UFC issues after heart scare led Corey Anderson away

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Corey Anderson describes move from UFC to Bellator (2:08)

Corey Anderson explains how a conversation with Daniel Cormier changed his perspective on making money by fighting and led to his signing with Bellator MMA. (2:08)

Newly signed Bellator MMA light heavyweight Corey Anderson said a recent health scare and wisdom from two-time UFC champion Daniel Cormier were behind his recent promotional switch.

Anderson (13-5) secured his release from UFC last week -- despite two fights remaining on his contract -- and immediately signed a deal with Bellator. The news was unexpected, as Anderson had just headlined a UFC event in February and was highly ranked in his division.

The 30-year-old Anderson told ESPN the conditions of his release came about quickly in July, following a heart procedure that cleared him to compete. After a loss to Jan Blachowicz in his last fight, Anderson collapsed in a friend's driveway and eventually underwent multiple procedures to correct a heart condition that threatened his professional career.

"I literally came out of the last procedure, rolled into my waiting room and turned my phone on and had a contract from the UFC for a fight," Anderson told ESPN. "I agreed to the fight, but then [the opponent] got hurt and they were doing the same thing they did in the past, offering me fights that didn't make sense for the money I was making.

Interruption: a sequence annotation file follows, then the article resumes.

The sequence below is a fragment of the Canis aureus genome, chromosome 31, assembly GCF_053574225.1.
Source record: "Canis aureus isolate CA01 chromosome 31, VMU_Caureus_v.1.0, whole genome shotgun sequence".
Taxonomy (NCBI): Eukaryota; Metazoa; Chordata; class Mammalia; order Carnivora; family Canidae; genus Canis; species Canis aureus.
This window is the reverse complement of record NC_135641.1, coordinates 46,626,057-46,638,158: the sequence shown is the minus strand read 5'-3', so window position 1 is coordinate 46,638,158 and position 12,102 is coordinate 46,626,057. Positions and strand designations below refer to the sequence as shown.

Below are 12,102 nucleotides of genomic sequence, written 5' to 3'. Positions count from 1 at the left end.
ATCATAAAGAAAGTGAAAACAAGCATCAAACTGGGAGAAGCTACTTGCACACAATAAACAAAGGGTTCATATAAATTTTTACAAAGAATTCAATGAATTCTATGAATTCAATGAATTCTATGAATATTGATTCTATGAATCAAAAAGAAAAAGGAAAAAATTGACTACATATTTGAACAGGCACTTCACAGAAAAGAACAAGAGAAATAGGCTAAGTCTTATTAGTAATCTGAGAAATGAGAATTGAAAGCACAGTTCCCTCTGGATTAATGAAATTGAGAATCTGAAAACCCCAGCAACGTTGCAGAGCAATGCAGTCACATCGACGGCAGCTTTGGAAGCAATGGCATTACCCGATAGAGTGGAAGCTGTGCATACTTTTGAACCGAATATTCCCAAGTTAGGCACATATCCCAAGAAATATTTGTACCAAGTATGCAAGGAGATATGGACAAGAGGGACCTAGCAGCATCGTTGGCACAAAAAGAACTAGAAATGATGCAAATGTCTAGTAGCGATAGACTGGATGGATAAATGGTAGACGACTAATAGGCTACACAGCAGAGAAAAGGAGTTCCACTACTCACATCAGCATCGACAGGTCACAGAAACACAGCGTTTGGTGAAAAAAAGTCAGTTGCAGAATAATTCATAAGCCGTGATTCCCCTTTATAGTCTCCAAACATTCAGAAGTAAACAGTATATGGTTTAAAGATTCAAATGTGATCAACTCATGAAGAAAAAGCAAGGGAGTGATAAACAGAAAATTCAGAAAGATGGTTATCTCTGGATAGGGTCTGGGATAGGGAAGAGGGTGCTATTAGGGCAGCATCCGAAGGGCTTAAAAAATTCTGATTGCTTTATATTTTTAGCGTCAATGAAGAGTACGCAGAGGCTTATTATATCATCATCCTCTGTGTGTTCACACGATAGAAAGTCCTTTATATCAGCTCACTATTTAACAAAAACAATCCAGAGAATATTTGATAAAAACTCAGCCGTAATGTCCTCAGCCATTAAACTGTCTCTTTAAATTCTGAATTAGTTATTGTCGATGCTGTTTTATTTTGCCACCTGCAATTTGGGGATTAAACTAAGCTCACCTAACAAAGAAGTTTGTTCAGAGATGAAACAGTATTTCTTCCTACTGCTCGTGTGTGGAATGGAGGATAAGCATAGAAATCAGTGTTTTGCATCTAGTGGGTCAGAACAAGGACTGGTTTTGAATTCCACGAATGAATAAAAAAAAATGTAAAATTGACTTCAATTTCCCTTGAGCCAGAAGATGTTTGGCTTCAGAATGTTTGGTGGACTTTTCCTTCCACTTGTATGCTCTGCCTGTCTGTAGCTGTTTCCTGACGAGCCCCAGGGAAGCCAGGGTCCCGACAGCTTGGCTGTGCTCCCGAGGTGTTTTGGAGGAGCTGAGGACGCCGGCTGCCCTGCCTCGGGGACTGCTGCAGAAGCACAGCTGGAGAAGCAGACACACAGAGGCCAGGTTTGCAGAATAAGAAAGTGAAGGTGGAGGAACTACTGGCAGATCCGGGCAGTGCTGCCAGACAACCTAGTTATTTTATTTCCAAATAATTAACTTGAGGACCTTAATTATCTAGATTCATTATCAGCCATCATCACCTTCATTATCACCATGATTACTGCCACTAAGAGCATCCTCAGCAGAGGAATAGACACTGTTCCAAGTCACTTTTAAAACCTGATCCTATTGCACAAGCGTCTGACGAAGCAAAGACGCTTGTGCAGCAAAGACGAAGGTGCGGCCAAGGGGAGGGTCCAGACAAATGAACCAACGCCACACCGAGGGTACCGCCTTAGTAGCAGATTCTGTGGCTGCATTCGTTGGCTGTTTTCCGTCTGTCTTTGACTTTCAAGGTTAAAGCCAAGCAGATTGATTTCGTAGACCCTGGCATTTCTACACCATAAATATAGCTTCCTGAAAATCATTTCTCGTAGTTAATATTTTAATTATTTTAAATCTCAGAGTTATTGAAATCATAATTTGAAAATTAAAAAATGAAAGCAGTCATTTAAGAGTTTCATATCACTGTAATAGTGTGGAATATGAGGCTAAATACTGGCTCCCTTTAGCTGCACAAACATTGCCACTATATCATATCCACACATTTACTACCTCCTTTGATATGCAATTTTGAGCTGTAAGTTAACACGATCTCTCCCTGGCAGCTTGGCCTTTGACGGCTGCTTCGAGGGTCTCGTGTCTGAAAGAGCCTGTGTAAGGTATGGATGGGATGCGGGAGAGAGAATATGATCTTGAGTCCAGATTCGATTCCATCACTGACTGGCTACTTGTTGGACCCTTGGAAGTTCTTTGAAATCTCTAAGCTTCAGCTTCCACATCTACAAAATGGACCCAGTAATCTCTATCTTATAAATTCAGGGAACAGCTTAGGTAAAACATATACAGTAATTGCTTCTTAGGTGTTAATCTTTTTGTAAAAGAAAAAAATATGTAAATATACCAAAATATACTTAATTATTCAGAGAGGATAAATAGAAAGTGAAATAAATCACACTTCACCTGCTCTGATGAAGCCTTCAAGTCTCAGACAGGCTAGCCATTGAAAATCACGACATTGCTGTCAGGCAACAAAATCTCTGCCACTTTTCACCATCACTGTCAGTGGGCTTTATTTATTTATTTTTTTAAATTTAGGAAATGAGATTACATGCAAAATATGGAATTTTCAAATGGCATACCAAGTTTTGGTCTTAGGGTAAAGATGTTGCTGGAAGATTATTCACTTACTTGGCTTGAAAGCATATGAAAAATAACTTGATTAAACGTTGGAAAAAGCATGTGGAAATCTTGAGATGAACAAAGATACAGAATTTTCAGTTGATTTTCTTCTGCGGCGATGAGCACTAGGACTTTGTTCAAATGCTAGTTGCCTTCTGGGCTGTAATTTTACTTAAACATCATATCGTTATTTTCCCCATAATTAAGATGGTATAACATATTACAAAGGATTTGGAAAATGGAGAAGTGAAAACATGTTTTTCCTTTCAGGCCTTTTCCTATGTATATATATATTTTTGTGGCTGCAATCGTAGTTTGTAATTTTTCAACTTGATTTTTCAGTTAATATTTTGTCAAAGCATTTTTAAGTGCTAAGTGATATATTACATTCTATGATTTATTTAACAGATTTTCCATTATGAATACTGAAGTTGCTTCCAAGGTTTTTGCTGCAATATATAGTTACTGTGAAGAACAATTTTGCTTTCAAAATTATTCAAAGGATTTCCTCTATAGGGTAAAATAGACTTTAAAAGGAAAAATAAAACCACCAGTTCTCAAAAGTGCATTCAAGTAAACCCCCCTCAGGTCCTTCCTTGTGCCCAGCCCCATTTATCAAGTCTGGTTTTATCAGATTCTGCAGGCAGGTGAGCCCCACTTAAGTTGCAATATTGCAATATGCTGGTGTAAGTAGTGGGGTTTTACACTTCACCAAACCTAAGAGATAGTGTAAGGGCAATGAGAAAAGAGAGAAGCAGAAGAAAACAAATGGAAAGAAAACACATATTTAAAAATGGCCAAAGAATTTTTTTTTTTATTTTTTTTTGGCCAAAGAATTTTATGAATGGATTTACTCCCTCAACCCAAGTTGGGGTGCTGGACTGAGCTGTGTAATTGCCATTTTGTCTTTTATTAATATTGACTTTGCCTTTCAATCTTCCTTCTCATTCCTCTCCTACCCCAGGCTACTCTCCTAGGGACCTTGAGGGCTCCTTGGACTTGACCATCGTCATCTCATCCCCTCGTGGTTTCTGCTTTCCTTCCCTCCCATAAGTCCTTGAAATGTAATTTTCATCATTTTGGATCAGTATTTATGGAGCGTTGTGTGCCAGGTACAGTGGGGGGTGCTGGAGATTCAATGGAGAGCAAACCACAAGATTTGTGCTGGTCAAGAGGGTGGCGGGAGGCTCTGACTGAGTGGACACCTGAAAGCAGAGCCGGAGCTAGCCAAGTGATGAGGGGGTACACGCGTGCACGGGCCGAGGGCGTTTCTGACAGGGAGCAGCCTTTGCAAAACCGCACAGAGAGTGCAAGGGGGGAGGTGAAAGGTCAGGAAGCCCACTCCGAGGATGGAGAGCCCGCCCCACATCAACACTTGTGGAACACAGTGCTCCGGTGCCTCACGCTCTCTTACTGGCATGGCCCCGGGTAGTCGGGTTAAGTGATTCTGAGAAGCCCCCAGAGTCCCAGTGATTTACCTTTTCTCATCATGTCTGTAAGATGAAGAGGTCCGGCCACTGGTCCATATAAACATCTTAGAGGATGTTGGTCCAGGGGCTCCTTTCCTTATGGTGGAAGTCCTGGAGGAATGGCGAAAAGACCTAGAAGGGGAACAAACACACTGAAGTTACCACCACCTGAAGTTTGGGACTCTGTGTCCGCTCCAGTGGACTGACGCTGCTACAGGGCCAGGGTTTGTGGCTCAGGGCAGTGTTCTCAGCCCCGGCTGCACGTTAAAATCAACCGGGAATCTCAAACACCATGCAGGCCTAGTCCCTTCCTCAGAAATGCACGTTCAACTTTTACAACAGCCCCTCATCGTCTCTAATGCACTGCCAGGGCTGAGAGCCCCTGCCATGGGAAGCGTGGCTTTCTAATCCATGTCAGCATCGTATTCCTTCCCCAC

"I'm No. 4 in the world, and I'm making money like it was my fourth fight in the UFC."

Anderson, who made $130,000 for a win over Ilir Latifi in late 2018 -- the most recent bout in which his pay was disclosed by an athletic commission -- said he tried to ask UFC to renegotiate his contract, but the promotion was unwilling to do so. At that point, Anderson said he requested his release, and UFC agreed.

"I used to say I don't care about the money, that I'm fighting to be the best and I don't need the money," Anderson said. "After hanging out with [Cormier], he broke something to me. He said, 'You know how you say you don't fight for money? When was the last time you got in a street fight? You don't fight for free. You fight to pay for your family.'

"I said, 'Let's see if we can get a little more money for the fight.' And the UFC wouldn't budge. I asked for my release, and they said, 'All right, we'll release him,' in 20 seconds. I've got no anger toward the UFC, but this is how I know my worth to them."

Anderson's manager Ali Abdelaziz clarified to ESPN that the possibility of Anderson's release came up during fight negotiations and was not something the team specifically asked for. The release came as a result of ongoing talks to book Anderson a bout, and Anderson was in favor of it.

Anderson said he has been cleared with a clean bill of health and is eager to compete in Bellator. He is an immediate candidate to fight for the 205-pound title, which currently is held by two-weight champion Ryan Bader. Bader will look to defend the title against Vadim Nemkov at Bellator 244 on Aug. 21.

Whether that's Anderson's first fight with Bellator, he said he is ready to agree to anything the promotion throws at him, now that he's satisfied with his contract.

"If it's the Bader-Nemkov winner, I'm with that. If it's Phil Davis-Lyoto Machida, I'm with it," Anderson said. "I'm at the point now, they're paying me to fight. This kind of money, it's hard to say no to whoever they offer, whereas before, it was a calculated risk. The risk they wanted me to take wasn't worth what was in my contract. Now this is what they're paying me for, to go out and fight."